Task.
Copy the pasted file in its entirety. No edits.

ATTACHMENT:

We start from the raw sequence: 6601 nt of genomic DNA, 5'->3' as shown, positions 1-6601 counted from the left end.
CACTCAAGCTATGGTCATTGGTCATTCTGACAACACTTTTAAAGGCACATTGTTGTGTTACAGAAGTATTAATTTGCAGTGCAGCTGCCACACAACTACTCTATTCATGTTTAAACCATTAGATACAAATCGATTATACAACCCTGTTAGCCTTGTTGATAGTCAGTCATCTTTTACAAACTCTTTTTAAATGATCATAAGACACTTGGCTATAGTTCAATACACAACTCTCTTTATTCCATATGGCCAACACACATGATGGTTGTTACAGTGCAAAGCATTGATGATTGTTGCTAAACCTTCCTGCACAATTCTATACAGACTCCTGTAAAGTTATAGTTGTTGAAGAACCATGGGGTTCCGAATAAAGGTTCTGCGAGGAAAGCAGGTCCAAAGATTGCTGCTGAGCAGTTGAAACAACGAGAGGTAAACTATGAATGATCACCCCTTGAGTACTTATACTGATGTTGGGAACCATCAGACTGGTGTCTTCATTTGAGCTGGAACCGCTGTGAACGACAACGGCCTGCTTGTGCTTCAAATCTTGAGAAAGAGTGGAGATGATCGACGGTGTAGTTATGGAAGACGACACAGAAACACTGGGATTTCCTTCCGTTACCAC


We start from the raw sequence: 6601 nt of genomic DNA, 5'->3' as shown, positions 1-6601 counted from the left end.
CACTCAAGCTATGGTCATTGGTCATTCTGACAACACTTTTAAAGGCACATTGTTGTGTTACAGAAGTATTAATTTGCAGTGCAGCTGCCACACAACTACTCTATTCATGTTTAAACCATTAGATACAAATCGATTATACAACCCTGTTAGCCTTGTTGATAGTCAGTCATCTTTTACAAACTCTTTTTAAATGATCATAAGACACTTGGCTATAGTTCAATACACAACTCTCTTTATTCCATATGGCCAACACACATGATGGTTGTTACAGTGCAAAGCATTGATGATTGTTGCTAAACCTTCCTGCACAATTCTATACAGACTCCTGTAAAGTTATAGTTGTTGAAGAACCATGGGGTTCCGAATAAAGGTTCTGCGAGGAAAGCAGGTCCAAAGATTGCTGCTGAGCAGTTGAAACAACGAGAGGTAAACTATGAATGATCACCCCTTGAGTACTTATACTGATGTTGGGAACCATCAGACTGGTGTCTTCATTTGAGCTGGAACCGCTGTGAACGACAACGGCCTGCTTGTGCTTCAAATCTTGAGAAAGAGTGGAGATGATCGACGGTGTAGTTATGGAAGACGACACAGAAACACTGGGATTTCCTTCCGTTACCAC